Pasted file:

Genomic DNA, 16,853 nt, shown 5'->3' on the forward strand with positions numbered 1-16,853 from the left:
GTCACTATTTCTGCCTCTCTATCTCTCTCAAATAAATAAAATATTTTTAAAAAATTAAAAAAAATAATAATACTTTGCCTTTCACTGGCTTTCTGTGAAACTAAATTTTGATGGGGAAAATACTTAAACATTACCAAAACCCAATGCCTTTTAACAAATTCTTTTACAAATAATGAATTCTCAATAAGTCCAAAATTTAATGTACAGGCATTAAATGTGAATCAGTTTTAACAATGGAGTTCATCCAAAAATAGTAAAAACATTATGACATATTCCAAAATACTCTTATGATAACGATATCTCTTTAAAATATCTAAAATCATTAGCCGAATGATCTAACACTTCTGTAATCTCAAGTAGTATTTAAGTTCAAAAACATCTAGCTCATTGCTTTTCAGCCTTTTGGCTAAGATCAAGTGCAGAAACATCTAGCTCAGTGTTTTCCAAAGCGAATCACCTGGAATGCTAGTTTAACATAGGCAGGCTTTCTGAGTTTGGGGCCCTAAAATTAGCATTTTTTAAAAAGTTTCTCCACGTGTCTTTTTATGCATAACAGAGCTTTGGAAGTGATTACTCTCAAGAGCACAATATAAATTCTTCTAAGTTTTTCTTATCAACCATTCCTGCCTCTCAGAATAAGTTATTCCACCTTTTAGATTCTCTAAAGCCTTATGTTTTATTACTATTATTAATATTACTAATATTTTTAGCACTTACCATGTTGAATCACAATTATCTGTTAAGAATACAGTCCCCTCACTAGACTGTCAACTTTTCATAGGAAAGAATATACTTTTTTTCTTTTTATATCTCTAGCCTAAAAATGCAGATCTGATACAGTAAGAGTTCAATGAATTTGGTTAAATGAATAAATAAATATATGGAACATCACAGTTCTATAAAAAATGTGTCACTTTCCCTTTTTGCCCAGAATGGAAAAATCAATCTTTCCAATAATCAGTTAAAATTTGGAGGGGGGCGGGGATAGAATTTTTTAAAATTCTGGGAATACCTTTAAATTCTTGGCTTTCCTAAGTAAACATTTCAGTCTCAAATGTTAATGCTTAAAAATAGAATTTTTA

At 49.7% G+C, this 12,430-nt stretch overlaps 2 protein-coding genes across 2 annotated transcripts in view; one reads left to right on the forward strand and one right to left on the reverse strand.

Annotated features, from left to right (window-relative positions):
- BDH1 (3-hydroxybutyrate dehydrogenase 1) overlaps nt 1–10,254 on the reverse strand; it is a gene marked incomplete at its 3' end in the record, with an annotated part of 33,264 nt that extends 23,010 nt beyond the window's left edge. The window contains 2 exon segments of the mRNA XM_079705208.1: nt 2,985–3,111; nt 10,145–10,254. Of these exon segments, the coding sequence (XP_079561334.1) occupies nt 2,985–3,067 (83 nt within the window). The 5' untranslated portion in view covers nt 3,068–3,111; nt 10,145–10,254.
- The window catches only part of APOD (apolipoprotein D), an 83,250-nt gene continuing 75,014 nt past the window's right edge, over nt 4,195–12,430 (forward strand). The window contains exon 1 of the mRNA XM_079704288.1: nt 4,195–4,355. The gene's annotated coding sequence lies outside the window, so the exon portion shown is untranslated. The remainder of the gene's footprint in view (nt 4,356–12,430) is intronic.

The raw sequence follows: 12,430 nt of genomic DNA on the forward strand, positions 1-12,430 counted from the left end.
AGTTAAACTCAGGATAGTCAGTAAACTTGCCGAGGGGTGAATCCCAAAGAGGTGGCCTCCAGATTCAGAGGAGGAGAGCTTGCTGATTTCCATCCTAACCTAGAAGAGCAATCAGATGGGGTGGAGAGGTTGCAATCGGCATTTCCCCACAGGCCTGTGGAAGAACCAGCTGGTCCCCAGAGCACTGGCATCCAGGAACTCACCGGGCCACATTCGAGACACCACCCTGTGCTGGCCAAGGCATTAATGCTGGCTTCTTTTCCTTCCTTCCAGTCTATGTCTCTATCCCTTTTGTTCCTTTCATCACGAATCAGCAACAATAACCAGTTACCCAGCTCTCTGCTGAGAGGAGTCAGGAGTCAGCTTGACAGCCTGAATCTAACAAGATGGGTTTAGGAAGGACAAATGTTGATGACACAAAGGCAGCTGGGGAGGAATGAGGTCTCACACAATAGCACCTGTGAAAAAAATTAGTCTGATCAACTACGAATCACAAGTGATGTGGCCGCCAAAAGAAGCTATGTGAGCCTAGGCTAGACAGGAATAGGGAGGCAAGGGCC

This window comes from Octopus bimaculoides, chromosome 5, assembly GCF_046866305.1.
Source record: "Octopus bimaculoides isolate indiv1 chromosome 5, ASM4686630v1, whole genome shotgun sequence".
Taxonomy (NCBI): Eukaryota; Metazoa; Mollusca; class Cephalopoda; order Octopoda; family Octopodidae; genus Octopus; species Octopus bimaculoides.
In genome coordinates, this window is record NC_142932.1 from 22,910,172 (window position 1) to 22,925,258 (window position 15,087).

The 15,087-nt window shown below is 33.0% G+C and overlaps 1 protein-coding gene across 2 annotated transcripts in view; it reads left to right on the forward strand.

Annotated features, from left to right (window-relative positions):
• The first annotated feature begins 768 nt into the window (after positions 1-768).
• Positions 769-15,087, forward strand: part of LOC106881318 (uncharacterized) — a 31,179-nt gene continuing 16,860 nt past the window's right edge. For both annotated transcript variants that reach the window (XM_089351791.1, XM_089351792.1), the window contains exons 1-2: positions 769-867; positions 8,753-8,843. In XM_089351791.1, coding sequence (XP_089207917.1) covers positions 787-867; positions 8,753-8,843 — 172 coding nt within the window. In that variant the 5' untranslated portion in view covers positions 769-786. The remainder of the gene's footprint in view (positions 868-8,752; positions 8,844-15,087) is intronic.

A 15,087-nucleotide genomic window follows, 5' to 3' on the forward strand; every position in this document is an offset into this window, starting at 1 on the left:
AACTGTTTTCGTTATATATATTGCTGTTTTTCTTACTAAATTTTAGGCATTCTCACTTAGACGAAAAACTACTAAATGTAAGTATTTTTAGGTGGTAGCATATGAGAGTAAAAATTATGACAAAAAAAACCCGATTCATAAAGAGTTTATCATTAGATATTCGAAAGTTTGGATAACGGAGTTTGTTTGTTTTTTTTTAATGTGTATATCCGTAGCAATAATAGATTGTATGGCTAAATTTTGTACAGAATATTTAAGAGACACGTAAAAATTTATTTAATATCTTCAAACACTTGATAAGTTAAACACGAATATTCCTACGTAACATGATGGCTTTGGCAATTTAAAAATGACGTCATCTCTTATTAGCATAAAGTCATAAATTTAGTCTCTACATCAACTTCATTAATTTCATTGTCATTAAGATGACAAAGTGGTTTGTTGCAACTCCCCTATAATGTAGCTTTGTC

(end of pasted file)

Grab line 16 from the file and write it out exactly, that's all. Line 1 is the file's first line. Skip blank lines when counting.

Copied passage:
• Positions 769-15,087, forward strand: part of LOC106881318 (uncharacterized) — a 31,179-nt gene continuing 16,860 nt past the window's right edge. For both annotated transcript variants that reach the window (XM_089351791.1, XM_089351792.1), the window contains exons 1-2: positions 769-867; positions 8,753-8,843. In XM_089351791.1, coding sequence (XP_089207917.1) covers positions 787-867; positions 8,753-8,843 — 172 coding nt within the window. In that variant the 5' untranslated portion in view covers positions 769-786. The remainder of the gene's footprint in view (positions 868-8,752; positions 8,844-15,087) is intronic.